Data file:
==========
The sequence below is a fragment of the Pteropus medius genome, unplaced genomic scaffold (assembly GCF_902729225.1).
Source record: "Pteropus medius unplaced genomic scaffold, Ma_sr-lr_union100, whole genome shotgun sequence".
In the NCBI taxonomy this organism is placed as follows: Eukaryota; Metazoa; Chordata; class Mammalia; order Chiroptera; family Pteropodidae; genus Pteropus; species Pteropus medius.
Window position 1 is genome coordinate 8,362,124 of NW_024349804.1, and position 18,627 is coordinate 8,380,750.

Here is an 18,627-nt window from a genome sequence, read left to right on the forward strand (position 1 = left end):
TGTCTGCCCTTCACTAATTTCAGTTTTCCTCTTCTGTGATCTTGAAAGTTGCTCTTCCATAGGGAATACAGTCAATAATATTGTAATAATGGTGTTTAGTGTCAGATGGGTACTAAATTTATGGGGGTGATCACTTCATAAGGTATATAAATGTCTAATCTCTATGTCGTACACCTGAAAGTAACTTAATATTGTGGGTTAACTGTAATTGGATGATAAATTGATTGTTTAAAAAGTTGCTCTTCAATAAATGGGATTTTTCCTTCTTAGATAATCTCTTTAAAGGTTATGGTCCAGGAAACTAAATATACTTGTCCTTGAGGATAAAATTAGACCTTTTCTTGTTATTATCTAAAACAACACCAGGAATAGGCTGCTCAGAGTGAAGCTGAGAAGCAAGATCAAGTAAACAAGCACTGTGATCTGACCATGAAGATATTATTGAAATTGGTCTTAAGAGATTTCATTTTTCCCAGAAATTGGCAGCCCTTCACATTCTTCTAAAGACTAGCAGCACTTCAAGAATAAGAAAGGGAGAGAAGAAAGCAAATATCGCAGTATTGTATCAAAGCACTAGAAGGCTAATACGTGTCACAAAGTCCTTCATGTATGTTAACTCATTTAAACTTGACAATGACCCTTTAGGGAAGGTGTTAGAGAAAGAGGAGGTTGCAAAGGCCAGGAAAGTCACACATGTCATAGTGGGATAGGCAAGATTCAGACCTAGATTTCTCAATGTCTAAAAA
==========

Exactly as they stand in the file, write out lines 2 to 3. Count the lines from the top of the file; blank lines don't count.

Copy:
Source record: "Pteropus medius unplaced genomic scaffold, Ma_sr-lr_union100, whole genome shotgun sequence".
In the NCBI taxonomy this organism is placed as follows: Eukaryota; Metazoa; Chordata; class Mammalia; order Chiroptera; family Pteropodidae; genus Pteropus; species Pteropus medius.